Religious Heroism

Heroism, so I have been told by real heroes, such as Medal of Honor winners, is neither planned nor done out of an excess of courage, but seems either a fluke or inevitable, people only doing what they do naturally, and so the title of “hero” is worn begrudgingly. I want to call attention to a minor form of heroism of my own, one that did not put my life but only my soul at risk, which happened when I was a teenager, and so at a time when I would be wont to take risks for no reason, only later to understand the reasons why. It was my youthful religious rebellion, which is a time honored story and my own might seem a naive one to people with better religious training than I had acquired at the time.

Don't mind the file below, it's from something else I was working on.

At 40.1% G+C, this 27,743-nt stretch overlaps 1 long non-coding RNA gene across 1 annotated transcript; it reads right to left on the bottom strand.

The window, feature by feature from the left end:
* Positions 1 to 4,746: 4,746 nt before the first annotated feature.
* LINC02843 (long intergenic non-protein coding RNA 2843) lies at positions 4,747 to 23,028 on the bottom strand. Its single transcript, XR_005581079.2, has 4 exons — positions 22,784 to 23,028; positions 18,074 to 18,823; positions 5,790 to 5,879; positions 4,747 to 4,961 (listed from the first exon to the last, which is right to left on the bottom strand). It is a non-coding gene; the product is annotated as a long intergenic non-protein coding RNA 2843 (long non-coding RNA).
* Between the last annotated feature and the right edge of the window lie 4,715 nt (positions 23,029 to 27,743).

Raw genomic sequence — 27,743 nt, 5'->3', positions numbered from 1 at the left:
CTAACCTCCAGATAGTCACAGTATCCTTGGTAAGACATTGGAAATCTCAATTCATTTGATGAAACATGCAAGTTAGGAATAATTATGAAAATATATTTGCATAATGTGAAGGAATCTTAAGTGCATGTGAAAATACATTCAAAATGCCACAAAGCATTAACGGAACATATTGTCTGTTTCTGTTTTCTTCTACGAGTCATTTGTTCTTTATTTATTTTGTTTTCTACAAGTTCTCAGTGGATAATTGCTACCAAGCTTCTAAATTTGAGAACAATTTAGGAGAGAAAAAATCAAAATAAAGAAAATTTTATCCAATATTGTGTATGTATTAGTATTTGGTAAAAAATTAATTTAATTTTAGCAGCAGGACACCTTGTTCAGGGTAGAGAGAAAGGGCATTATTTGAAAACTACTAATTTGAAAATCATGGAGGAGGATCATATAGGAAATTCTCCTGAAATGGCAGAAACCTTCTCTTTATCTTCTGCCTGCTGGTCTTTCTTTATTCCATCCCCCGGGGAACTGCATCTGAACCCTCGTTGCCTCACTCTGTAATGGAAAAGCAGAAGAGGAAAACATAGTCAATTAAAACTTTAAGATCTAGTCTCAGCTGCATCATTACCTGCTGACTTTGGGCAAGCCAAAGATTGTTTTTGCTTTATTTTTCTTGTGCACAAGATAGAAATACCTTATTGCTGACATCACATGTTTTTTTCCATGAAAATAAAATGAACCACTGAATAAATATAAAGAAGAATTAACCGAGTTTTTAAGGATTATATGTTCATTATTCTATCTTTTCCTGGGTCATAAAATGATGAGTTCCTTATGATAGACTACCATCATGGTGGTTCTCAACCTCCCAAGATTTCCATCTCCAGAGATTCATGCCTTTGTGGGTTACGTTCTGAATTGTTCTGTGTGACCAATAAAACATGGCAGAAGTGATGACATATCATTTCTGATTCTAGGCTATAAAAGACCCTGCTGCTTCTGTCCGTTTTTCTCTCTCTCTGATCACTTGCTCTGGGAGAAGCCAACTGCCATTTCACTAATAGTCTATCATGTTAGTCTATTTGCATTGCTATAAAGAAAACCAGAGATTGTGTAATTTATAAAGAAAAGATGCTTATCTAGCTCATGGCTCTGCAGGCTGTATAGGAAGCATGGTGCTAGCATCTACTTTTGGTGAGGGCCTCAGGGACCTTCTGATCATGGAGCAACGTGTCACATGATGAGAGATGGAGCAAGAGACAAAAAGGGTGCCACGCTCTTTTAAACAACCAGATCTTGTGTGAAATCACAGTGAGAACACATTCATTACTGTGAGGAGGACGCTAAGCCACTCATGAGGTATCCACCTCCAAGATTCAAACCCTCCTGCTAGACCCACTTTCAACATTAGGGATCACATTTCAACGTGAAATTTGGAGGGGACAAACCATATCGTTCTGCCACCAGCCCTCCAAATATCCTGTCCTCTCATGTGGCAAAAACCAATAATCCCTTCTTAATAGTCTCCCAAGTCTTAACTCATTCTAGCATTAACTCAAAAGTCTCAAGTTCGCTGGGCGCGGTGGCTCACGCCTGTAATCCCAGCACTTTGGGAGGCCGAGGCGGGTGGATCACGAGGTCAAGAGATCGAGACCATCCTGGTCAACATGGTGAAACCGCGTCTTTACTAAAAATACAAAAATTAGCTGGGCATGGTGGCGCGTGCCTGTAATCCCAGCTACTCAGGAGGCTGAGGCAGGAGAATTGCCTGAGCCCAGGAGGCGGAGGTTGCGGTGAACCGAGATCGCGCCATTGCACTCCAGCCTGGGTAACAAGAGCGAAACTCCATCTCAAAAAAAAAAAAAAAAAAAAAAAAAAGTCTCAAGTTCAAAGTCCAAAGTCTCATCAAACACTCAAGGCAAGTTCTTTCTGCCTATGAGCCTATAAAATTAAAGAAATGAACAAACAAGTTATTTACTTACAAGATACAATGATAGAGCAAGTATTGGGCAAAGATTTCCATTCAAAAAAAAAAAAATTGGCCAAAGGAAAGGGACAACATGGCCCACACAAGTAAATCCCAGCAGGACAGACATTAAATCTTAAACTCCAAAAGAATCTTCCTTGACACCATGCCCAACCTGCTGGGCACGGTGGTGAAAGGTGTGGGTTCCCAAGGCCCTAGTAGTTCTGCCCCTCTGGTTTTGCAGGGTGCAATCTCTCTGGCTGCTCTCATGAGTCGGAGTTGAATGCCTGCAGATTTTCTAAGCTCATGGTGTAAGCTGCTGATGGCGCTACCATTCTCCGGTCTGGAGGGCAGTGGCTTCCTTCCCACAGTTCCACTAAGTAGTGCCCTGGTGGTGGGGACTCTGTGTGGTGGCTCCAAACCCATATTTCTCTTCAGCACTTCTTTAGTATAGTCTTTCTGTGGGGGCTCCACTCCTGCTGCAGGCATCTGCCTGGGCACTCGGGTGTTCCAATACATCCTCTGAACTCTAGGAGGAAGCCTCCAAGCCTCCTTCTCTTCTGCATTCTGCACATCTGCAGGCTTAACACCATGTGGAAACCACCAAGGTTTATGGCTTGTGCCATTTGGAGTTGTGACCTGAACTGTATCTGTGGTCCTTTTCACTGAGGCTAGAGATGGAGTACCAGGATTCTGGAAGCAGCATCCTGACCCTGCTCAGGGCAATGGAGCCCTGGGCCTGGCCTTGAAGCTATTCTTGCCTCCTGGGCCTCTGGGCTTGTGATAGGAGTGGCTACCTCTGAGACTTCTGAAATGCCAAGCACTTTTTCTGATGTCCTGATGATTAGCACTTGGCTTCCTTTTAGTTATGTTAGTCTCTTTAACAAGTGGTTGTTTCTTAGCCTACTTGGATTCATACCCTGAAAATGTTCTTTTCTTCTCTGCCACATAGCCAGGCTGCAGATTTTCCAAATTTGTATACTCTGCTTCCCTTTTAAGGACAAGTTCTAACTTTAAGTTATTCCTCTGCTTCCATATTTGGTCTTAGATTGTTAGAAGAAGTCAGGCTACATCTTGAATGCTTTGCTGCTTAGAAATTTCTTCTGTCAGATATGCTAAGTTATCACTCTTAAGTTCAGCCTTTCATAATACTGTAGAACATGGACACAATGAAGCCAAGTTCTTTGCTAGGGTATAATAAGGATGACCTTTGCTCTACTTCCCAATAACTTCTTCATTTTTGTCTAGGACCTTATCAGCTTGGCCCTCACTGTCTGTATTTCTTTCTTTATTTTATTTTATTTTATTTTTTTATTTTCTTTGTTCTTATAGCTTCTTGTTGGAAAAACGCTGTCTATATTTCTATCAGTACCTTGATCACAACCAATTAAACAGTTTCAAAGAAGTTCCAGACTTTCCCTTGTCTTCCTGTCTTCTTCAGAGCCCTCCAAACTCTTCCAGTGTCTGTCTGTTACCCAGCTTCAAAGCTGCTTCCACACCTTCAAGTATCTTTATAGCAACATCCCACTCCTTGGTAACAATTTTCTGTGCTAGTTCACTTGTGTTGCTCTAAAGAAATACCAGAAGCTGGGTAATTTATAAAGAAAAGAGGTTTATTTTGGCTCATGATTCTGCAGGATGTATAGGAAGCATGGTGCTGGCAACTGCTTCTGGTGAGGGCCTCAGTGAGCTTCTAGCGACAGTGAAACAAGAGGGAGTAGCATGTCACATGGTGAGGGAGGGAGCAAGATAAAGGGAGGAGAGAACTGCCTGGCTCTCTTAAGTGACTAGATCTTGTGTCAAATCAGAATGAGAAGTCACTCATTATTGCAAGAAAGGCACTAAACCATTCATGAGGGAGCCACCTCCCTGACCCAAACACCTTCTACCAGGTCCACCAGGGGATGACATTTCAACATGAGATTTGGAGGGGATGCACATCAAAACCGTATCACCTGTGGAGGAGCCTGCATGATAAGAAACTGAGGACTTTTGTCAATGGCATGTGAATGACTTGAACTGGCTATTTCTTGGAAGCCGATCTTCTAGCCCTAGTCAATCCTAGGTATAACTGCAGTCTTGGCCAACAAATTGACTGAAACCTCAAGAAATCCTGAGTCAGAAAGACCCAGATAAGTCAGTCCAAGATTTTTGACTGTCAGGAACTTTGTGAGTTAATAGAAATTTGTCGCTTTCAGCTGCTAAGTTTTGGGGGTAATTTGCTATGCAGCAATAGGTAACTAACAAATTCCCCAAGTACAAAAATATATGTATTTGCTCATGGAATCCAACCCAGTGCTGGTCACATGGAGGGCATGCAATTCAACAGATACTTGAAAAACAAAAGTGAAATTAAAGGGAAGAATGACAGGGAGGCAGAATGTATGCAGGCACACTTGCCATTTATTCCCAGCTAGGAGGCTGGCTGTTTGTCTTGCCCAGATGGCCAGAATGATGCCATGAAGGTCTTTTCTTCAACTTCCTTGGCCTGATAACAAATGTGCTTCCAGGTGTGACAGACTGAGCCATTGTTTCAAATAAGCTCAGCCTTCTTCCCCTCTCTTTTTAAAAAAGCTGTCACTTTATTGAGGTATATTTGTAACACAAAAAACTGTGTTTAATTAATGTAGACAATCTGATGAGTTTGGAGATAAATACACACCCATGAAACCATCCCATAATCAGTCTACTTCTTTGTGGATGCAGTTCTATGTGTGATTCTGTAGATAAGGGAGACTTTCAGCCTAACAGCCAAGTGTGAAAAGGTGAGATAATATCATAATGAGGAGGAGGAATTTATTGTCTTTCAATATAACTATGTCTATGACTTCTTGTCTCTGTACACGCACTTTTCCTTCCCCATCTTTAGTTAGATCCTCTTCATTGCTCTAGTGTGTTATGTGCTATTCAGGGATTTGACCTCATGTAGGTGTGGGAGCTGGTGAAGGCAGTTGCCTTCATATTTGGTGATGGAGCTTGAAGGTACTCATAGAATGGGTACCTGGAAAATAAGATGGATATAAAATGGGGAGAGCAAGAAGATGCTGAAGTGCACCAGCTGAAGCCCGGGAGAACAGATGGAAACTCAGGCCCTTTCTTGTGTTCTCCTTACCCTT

I was brought up in a non-observant but dutifully “believing” working class Jewish family in the Bronx. They were kosher but never went to synagogue except on the High Holy Days, and then mainly, I latter surmised, to set a good example for me. I was Bar Mitzvahed, which meant in that time, the early Fifties, that the family could have a celebration for themselves more than it was for me. They had achieved some level of financial stability in their lives and so could afford the event, even if just barely, so that they ordered no more invitations from the printer than they were sure they would need, and what I collected in cash gifts was used to offset the cost of the caterer. I went to Hebrew School, where I learned very little and was something of a cut up, though I was a good student in public school.